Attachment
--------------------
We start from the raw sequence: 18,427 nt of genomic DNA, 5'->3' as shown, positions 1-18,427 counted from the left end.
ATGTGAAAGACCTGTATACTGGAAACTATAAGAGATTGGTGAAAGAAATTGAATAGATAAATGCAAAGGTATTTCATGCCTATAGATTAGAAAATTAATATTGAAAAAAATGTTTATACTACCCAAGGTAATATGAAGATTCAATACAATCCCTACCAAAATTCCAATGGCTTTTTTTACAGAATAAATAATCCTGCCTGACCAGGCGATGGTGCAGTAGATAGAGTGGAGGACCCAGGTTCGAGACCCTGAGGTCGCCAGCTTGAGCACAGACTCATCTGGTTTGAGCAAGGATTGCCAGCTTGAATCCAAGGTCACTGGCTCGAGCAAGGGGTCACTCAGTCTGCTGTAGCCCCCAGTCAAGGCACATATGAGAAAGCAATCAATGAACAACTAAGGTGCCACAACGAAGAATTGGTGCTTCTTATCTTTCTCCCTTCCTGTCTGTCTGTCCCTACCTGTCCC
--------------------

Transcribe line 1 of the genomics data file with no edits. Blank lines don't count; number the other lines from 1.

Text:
We start from the raw sequence: 18,427 nt of genomic DNA, 5'->3' as shown, positions 1-18,427 counted from the left end.